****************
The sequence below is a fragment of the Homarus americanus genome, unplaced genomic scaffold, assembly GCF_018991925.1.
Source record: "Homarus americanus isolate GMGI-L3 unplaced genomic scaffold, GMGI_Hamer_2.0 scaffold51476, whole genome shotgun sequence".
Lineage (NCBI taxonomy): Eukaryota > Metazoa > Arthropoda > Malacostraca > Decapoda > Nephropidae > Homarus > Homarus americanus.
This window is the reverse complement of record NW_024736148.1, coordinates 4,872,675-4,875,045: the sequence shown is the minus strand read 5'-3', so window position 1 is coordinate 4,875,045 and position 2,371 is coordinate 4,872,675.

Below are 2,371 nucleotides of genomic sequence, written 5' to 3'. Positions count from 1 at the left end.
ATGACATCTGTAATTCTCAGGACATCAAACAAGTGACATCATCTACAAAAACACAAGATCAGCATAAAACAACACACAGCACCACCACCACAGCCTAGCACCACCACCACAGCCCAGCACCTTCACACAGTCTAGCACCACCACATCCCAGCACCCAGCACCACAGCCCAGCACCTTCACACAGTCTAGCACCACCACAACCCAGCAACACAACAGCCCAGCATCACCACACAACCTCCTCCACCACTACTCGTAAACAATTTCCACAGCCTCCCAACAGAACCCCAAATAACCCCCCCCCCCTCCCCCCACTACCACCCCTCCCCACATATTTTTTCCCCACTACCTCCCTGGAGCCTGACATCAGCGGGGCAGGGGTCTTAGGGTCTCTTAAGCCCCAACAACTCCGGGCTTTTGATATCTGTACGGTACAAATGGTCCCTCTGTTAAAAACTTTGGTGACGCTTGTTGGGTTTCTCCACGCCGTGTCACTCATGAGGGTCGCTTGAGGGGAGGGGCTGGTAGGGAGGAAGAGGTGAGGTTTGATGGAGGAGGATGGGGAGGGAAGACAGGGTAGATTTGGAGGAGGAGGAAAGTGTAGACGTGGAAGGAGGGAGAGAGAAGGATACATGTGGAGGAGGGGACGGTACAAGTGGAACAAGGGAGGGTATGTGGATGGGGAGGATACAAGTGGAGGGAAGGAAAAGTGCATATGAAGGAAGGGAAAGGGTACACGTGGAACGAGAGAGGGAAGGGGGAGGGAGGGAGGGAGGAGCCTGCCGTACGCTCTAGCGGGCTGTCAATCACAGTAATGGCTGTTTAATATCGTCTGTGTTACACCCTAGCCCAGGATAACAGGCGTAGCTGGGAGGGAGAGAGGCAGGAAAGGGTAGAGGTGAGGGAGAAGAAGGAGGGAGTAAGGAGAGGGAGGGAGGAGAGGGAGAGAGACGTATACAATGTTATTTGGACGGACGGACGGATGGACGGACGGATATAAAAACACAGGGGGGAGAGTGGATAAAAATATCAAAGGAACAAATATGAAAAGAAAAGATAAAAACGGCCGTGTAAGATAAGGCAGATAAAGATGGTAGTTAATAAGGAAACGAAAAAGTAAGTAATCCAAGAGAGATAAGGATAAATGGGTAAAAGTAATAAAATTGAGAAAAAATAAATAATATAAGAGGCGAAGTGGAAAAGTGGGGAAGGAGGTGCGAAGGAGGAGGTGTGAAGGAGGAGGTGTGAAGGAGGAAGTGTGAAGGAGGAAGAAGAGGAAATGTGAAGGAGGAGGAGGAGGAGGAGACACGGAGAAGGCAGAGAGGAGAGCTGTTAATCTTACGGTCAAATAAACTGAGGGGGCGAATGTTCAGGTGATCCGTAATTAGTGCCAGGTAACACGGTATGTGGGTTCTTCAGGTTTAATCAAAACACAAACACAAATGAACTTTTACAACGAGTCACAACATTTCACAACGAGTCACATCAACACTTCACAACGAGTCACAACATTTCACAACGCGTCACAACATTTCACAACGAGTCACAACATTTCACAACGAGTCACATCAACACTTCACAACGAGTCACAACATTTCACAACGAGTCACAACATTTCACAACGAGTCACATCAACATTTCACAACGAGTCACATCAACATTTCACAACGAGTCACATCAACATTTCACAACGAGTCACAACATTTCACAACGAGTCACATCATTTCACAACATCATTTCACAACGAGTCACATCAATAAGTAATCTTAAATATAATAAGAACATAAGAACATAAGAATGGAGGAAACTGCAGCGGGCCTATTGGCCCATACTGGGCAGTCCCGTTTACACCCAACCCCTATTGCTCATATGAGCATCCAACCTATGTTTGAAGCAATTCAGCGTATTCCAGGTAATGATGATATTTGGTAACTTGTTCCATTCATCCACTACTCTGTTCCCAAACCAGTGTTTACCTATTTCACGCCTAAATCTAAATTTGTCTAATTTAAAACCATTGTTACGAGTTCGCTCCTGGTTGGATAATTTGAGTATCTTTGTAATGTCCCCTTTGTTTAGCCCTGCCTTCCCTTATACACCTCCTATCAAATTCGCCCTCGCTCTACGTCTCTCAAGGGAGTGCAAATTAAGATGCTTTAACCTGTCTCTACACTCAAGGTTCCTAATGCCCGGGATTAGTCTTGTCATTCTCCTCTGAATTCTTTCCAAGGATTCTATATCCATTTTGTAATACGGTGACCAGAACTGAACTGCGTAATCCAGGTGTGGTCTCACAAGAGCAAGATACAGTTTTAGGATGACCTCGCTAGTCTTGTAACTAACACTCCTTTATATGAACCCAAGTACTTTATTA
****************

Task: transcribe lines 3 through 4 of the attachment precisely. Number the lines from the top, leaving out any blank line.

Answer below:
Lineage (NCBI taxonomy): Eukaryota > Metazoa > Arthropoda > Malacostraca > Decapoda > Nephropidae > Homarus > Homarus americanus.
This window is the reverse complement of record NW_024736148.1, coordinates 4,872,675-4,875,045: the sequence shown is the minus strand read 5'-3', so window position 1 is coordinate 4,875,045 and position 2,371 is coordinate 4,872,675.